Alibaba’s reach is a powerful network effect for its rapidly growing cloud segment. Alibaba Cloud is building out its network globally, and there is a very long runway for the business. Alibaba Cloud just became profitable over the past six months, and should contribute to the company’s bottom line going forward. The company still has room to grow its cloud market share:

Global Cloud Market Share (Statista)

S.W.O.T. Analysis

To analyze what Alibaba does well, along with the risks it faces as a business, we present a S.W.O.T. analysis for the company:

Strengths (S)

  • Network effects of the ecosystem – synergy between businesses.
  • Strong consumer brands (Taobao & Alipay), used by the majority of Chinese consumers (Share of mind).
  • Technological superiority in grocery and e-commerce.

Weaknesses (W)

  • Unable to offer same-day delivery in many core markets.
  • Structure – having a centralized international business makes it difficult to focus on each subsidiary.
  • International management needs to be more adept.

Opportunities (O)

  • Increasing demand for e-commerce and cloud infrastructure globally.
  • The rapidly growing consumption power of the Chinese middle class.

Threats (T)

  • Data and anti-monopoly regulation from the Chinese government.
  • Competitor offers faster shipping, and Pinduoduo’s group buying model offers lower prices.

Normalized Earnings

Alibaba’s normalized earnings are around $22 billion, or $8.22 per share. The company experienced several one-off hits to its earnings over the past 12 months, including a $2.8 billion fine from the government, increased ad spend on Taobao deals, poor economic conditions in China, and huge goodwill impairments. To normalize earnings, we have taken the average net income over fiscal 2020 and 2021, divided by the current shares outstanding. Keep in mind that revenue and active users have grown substantially since 2020, indicating a conservative figure.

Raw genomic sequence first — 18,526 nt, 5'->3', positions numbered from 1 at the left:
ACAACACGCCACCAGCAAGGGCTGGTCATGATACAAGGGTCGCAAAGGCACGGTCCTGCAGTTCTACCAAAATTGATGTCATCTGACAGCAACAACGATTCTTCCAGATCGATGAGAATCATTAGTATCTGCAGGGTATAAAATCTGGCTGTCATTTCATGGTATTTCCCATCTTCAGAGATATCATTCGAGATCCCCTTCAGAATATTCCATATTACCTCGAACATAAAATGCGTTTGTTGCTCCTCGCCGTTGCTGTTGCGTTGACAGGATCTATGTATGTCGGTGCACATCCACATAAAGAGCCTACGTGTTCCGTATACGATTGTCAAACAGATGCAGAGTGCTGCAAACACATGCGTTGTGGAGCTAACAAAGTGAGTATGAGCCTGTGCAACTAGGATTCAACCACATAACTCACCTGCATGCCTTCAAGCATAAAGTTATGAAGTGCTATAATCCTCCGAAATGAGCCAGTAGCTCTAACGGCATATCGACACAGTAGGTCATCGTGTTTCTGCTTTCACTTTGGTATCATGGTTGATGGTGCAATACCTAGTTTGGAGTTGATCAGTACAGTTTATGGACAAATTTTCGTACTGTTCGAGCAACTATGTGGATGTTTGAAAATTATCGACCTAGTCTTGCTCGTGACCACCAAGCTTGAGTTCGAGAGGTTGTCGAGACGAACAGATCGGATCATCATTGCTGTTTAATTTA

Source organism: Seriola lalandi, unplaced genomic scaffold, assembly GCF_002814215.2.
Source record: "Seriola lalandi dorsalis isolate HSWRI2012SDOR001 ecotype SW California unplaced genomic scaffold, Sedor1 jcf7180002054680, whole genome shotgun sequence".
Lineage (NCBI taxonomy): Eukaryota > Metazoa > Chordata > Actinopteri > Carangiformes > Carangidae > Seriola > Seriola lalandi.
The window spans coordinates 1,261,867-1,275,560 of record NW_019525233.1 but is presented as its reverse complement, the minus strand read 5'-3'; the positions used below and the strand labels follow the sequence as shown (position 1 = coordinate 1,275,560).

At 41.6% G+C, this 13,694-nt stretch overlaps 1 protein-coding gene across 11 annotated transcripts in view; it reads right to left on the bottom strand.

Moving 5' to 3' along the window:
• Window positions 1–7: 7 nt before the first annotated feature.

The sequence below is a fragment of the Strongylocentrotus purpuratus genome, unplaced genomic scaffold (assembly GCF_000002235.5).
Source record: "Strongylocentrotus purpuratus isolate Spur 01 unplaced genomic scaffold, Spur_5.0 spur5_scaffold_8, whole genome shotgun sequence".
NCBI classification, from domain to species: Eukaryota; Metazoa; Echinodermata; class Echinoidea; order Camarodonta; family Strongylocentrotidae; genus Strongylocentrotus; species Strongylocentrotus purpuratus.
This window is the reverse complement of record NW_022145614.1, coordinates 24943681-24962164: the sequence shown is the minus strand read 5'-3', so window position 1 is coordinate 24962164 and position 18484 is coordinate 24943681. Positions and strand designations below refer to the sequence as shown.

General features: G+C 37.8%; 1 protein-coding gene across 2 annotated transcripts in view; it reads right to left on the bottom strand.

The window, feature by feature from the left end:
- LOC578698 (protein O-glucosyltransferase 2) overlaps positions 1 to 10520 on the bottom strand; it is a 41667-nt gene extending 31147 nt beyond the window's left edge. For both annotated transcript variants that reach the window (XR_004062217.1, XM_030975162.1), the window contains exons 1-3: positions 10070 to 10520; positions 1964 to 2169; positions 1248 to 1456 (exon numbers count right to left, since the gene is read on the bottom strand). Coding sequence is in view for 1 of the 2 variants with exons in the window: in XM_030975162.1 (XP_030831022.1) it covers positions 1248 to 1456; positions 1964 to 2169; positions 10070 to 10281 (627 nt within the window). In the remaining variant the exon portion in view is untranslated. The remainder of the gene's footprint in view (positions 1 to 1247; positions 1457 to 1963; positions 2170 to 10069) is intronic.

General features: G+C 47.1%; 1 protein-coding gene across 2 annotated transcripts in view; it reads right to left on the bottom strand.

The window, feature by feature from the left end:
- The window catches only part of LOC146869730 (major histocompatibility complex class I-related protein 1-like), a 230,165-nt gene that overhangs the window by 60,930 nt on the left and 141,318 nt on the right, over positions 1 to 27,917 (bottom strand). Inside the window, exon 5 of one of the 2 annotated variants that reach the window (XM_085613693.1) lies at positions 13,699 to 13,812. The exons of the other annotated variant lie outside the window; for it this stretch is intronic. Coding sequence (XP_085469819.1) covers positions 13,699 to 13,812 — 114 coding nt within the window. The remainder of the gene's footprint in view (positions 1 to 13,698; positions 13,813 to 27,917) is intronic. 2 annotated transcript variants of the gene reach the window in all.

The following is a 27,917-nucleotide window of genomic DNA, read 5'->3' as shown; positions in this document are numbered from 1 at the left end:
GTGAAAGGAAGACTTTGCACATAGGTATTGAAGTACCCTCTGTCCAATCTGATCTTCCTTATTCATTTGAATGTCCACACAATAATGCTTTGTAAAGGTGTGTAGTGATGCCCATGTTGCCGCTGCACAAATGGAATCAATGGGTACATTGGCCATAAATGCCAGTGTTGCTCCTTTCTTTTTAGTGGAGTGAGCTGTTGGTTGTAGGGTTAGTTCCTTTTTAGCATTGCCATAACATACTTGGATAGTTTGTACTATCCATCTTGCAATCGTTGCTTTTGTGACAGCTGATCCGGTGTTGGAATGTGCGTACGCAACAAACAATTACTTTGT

We estimate Alibaba will grow normalized earnings at 13% annualized over the next decade, resulting in 2032 earnings per share of $27.90.

  • Alibaba is still growing its user count. The company is in the early stages of its international expansion in e-commerce and cloud computing. These businesses have strong industry tailwinds, allowing Alibaba to grow organically. Alibaba also benefits from China’s rapidly growing middle class. As a result, the average spend on Taobao and Tmall will increase if user retention remains strong. The same is true for Alibaba’s delivery, streaming, grocery, and payments assets. On top of this, the company has $39 billion of working capital on its balance sheet to buy back shares, acquire businesses, and build new businesses.

Our 2032 price target for Alibaba is $488 per share, implying a return of 17% per annum.

  • We have applied a terminal multiple of 17.5 for a business that we believe has an enduring network effect, brand, and industry tailwind.


This may be the beginning of a long bull market for BABA shareholders. Alibaba has built a multi-engine ecosystem, creating one of the world’s greatest growth machines. The company has weathered competition and regulation, and should emerge from these dark days stronger. We have a “strong buy” rating on BABA, and estimate a market crushing return of 17% per annum over the decade ahead.